System: Super E10 is EUR 1.239 at the JET gas station, located at Dusseldorfer Straße 285, and EUR 1.239 at Supol.

Although Alexa, at this moment, has location-related information from the Aral gas station navigation data, the system forgets the information with the very next question that is in fact based on this information.

Voice Assistent Car Information Broker
© Elektrobit

Fig. 1. Integration of voice assistants.

Customizing Voice Assistants

The capabilities of voice assistants can be expanded with server-based dialogue systems (Fig. 1). As already mentioned, the high-quality integration of a voice assistant for natural communication processes is complex. The first step is to integrate the assistant into the appropriate platform and connect it to the infotainment system. Through an abstraction layer, so-called brokers for voice assistants, different voice assistants can be integrated relatively easily or replaced and updated over the vehicle’s life. Different assistants that are integrated simultaneously but not necessarily simultaneously active make sense, for example, for different parts of the world. However, their functions can also overlap, for instance, to offer drivers their familiar living-room setting in the vehicle.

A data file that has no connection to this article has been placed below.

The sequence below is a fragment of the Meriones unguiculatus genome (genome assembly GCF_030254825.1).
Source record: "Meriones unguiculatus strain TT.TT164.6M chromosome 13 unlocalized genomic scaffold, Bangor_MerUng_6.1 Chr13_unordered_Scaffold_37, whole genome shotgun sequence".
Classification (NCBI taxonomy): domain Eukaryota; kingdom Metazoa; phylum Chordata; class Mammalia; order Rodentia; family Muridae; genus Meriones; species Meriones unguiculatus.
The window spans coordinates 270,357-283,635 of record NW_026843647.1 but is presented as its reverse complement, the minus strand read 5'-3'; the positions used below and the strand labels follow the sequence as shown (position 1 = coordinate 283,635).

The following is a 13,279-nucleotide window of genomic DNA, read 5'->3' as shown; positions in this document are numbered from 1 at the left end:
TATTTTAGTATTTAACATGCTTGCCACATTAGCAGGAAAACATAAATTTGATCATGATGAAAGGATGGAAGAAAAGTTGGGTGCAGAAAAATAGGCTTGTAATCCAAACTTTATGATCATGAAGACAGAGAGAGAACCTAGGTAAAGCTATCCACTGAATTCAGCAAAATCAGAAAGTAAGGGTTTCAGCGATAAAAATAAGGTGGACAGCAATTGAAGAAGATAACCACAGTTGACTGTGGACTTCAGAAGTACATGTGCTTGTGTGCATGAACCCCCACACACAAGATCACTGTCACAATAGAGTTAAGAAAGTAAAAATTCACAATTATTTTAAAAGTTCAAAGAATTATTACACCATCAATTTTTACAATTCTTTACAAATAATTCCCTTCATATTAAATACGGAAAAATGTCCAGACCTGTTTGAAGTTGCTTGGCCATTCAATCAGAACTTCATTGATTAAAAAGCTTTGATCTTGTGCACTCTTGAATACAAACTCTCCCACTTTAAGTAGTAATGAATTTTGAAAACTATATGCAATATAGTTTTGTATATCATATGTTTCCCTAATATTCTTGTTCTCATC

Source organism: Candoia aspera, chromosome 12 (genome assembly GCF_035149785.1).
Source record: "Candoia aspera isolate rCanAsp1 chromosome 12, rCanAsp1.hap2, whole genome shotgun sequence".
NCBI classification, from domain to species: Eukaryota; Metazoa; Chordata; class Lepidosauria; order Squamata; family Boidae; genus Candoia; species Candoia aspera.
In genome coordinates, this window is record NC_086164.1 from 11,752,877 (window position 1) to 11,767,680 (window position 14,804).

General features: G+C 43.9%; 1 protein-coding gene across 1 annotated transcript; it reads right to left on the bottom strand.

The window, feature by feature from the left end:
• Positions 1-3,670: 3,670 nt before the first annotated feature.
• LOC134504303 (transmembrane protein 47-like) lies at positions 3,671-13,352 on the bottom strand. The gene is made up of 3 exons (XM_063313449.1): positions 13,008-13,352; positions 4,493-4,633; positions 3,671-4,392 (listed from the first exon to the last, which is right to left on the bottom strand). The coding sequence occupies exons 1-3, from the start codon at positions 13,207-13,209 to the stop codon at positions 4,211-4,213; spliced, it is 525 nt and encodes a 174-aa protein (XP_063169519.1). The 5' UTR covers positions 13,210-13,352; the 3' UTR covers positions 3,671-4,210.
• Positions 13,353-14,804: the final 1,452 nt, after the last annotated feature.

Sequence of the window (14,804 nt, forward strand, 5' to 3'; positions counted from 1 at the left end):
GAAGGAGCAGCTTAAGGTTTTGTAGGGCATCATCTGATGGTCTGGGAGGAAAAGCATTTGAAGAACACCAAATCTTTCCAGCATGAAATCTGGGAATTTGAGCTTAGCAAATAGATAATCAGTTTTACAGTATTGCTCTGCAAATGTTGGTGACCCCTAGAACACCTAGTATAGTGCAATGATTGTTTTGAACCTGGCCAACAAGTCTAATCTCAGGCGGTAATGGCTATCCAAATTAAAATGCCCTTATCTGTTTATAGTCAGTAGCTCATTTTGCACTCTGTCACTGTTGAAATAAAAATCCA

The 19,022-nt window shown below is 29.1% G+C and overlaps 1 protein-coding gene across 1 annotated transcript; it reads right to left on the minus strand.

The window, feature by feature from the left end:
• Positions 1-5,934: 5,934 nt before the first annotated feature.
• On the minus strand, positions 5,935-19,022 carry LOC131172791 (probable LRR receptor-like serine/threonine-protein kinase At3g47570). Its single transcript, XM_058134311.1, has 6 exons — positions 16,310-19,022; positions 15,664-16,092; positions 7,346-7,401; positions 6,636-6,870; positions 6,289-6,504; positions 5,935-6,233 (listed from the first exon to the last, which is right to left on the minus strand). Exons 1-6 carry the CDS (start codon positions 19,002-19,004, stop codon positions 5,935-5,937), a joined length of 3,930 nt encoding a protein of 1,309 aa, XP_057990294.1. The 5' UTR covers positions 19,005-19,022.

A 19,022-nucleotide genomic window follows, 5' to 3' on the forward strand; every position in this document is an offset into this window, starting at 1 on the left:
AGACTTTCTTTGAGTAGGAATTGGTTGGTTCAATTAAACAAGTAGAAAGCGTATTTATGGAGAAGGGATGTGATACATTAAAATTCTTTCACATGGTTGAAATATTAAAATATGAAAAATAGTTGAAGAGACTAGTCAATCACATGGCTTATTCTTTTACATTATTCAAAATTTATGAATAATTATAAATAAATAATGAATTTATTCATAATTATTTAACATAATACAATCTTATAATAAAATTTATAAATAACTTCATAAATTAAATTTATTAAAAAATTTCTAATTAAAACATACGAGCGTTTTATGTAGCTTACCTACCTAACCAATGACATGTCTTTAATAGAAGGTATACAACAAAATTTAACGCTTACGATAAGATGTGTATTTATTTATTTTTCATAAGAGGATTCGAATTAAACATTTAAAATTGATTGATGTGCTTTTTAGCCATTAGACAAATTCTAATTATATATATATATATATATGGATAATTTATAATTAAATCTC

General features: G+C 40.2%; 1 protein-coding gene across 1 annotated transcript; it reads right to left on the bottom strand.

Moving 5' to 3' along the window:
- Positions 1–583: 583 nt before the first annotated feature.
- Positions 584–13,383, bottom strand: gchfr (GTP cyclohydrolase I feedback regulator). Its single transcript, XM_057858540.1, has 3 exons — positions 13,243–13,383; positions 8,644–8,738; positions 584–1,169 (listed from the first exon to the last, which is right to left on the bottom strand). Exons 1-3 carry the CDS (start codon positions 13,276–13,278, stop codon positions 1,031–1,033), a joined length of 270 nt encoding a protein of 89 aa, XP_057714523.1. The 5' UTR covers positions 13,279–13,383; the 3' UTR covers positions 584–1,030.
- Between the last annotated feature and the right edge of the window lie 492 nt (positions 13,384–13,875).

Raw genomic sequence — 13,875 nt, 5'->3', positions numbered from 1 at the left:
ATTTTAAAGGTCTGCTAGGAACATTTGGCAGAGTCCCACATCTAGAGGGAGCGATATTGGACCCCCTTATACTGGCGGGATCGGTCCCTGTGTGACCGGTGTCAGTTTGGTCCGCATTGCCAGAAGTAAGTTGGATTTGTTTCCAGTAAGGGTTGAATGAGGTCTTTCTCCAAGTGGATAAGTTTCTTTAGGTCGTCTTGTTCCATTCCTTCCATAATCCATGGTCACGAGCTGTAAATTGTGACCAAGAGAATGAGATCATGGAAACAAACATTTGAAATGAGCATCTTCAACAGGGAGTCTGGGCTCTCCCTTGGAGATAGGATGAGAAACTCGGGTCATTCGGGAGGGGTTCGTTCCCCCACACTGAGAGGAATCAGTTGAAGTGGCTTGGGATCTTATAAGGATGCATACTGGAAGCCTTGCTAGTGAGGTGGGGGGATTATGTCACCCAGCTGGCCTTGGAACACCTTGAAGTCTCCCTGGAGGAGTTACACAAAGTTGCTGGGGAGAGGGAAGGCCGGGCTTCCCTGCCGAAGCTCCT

In a second step, the voice assistants’ functions can be extended. Additional capabilities for a certain task such as integrating the air-conditioning system and its control are called ‘skills’ in Alexa and ‘actions’ in Google Assistant. If the existing dialog capabilities are not sufficient for the desired new function, any custom dialog management can be implemented in the backend in a third step. It is based on the identified user intent and its parameters (slots) and initiates follow-up questions or answers. At this point, it is possible to include data from the car or the cloud and keep this information even across skills and actions. Based on the description of knowledge and the linking of vehicle data, the generic approach for such a backend outlined below allows the generation of amazingly intelligent answers.